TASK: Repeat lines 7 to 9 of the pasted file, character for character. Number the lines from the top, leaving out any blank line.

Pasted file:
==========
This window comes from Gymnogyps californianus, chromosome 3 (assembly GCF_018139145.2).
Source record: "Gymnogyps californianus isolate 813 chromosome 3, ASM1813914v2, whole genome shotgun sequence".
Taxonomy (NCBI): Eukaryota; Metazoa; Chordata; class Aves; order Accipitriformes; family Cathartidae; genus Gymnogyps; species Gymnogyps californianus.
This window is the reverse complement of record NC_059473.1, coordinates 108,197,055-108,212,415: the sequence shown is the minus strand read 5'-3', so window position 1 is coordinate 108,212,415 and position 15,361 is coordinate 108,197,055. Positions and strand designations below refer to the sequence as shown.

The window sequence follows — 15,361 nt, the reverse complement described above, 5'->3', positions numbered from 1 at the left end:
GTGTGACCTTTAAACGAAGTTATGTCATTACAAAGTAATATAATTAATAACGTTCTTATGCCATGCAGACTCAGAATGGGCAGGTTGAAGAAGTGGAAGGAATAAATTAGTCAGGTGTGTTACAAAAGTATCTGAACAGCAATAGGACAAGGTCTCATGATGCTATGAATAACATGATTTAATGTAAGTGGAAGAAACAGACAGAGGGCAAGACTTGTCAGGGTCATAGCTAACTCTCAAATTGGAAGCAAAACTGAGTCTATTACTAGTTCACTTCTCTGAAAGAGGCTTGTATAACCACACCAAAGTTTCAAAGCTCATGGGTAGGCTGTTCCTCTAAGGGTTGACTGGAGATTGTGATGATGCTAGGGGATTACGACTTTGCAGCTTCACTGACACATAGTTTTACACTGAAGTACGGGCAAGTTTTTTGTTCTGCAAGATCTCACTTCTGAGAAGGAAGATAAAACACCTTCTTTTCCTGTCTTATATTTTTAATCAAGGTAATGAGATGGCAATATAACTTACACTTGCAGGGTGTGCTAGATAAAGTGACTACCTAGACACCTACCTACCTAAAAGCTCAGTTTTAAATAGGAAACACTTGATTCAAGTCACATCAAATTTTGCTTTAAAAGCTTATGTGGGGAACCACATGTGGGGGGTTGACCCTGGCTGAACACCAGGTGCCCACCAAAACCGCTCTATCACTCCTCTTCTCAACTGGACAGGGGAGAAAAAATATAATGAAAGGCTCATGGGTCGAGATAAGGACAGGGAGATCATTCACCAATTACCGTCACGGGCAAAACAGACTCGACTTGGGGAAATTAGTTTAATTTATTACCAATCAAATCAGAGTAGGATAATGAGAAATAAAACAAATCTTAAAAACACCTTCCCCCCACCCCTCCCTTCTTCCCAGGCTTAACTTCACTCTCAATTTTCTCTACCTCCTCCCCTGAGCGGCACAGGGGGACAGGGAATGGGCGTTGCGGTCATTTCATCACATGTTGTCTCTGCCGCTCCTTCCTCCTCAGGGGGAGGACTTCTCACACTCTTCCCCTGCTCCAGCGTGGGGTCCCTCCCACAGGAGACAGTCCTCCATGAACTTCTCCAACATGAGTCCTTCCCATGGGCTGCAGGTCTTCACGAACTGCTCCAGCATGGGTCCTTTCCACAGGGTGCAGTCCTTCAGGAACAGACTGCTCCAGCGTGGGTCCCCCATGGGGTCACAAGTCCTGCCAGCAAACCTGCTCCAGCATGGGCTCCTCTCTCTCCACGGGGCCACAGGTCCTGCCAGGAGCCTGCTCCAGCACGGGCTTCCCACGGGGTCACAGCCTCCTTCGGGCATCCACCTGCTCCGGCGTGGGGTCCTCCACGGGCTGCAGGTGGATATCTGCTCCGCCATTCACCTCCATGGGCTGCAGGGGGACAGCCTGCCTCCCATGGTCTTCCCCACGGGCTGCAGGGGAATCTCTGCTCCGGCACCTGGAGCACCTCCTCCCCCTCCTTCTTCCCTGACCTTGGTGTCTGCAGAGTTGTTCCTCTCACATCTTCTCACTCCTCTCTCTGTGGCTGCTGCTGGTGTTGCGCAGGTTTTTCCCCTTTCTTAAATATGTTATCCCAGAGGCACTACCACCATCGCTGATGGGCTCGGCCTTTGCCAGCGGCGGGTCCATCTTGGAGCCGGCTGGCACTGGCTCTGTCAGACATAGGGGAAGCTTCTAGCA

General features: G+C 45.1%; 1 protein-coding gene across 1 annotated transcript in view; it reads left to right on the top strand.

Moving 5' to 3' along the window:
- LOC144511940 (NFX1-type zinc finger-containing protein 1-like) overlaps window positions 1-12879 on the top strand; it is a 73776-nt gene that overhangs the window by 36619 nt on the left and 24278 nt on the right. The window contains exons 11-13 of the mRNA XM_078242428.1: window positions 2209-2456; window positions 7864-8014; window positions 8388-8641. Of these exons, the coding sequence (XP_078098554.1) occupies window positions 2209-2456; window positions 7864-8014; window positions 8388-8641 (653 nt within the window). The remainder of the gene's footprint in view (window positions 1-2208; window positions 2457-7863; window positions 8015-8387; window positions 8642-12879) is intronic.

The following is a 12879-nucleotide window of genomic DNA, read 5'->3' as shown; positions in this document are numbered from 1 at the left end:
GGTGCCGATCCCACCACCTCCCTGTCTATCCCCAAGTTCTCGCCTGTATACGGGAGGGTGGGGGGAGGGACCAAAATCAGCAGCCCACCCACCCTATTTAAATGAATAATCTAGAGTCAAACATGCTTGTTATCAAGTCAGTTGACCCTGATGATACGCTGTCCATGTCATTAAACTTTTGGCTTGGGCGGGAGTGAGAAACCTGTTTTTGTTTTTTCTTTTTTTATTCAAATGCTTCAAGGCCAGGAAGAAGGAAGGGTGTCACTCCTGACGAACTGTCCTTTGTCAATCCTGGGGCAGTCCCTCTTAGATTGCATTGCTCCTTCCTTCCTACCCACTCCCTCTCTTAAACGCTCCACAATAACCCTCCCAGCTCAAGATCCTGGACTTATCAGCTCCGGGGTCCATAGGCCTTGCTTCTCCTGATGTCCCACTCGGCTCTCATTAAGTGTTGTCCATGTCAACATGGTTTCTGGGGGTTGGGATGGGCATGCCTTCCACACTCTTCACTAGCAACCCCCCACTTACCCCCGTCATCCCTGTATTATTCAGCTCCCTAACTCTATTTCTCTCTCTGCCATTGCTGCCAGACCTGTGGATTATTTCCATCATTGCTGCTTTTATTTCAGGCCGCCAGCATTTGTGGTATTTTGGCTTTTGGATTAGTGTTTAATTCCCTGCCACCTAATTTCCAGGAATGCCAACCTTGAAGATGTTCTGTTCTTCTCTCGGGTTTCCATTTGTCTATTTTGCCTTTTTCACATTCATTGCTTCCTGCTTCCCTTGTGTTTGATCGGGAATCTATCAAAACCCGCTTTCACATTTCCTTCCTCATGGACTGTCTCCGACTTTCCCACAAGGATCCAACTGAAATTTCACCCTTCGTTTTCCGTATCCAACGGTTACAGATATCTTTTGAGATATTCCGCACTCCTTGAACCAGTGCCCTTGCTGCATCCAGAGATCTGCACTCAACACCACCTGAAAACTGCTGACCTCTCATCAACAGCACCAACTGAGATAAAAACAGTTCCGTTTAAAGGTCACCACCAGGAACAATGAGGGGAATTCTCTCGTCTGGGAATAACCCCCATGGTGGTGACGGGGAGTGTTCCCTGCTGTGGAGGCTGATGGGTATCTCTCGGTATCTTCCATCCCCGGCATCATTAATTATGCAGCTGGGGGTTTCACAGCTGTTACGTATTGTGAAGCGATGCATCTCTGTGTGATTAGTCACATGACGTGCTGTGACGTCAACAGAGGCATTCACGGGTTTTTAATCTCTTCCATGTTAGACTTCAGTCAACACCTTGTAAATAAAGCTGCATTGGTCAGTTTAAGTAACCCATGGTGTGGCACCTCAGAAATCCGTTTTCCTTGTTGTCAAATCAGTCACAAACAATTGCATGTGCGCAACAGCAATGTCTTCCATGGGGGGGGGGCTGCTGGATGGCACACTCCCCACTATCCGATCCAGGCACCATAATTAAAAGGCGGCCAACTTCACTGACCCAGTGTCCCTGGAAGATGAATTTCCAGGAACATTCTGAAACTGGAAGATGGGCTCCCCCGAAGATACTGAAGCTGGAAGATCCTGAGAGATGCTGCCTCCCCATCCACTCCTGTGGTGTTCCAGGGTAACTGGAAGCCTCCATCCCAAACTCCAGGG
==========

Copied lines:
General features: G+C 45.1%; 1 protein-coding gene across 1 annotated transcript in view; it reads left to right on the top strand.

Moving 5' to 3' along the window:
- LOC144511940 (NFX1-type zinc finger-containing protein 1-like) overlaps window positions 1-12879 on the top strand; it is a 73776-nt gene that overhangs the window by 36619 nt on the left and 24278 nt on the right. The window contains exons 11-13 of the mRNA XM_078242428.1: window positions 2209-2456; window positions 7864-8014; window positions 8388-8641. Of these exons, the coding sequence (XP_078098554.1) occupies window positions 2209-2456; window positions 7864-8014; window positions 8388-8641 (653 nt within the window). The remainder of the gene's footprint in view (window positions 1-2208; window positions 2457-7863; window positions 8015-8387; window positions 8642-12879) is intronic.